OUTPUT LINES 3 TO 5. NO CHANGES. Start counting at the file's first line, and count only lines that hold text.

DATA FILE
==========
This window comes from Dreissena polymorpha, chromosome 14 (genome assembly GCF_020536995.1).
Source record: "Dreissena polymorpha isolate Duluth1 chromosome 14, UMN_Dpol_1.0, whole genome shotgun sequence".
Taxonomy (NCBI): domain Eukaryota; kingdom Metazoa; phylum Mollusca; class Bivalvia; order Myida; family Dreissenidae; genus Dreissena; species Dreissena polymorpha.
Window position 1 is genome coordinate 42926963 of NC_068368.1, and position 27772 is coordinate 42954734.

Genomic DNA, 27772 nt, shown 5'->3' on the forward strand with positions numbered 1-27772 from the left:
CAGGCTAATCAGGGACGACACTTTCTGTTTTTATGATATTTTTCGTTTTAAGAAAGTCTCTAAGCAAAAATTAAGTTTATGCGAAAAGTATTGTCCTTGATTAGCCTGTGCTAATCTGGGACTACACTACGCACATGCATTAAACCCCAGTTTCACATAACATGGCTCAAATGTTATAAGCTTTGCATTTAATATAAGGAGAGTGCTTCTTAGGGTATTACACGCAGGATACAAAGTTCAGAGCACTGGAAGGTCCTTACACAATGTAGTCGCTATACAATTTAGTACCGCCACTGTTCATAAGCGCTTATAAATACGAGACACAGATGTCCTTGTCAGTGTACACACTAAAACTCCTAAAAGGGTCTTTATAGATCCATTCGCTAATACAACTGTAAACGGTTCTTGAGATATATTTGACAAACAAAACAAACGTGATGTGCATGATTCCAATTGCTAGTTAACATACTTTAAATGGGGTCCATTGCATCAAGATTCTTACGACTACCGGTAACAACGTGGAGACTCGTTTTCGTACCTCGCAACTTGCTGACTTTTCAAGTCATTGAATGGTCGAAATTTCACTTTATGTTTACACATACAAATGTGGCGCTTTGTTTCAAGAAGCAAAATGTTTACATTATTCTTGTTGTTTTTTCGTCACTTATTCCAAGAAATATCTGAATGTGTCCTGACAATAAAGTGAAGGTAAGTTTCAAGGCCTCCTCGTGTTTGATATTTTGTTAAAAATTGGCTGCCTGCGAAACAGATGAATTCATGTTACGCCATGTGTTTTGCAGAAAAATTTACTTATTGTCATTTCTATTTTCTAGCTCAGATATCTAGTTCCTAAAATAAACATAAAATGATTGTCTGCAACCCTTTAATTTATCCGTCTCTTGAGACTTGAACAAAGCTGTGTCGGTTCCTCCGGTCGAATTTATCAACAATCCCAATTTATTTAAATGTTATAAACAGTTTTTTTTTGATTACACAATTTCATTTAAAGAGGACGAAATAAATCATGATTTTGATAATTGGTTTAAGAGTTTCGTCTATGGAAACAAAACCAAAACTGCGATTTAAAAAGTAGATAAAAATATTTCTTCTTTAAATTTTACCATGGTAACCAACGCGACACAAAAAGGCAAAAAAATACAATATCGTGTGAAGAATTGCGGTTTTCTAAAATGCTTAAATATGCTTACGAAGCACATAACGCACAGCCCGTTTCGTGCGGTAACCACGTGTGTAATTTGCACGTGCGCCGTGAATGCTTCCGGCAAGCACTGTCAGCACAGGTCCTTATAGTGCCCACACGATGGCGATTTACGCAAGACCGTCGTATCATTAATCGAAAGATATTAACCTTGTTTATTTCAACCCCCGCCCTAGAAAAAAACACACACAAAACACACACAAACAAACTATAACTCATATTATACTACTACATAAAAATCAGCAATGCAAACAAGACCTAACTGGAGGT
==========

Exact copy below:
Taxonomy (NCBI): domain Eukaryota; kingdom Metazoa; phylum Mollusca; class Bivalvia; order Myida; family Dreissenidae; genus Dreissena; species Dreissena polymorpha.
Window position 1 is genome coordinate 42926963 of NC_068368.1, and position 27772 is coordinate 42954734.

Genomic DNA, 27772 nt, shown 5'->3' on the forward strand with positions numbered 1-27772 from the left: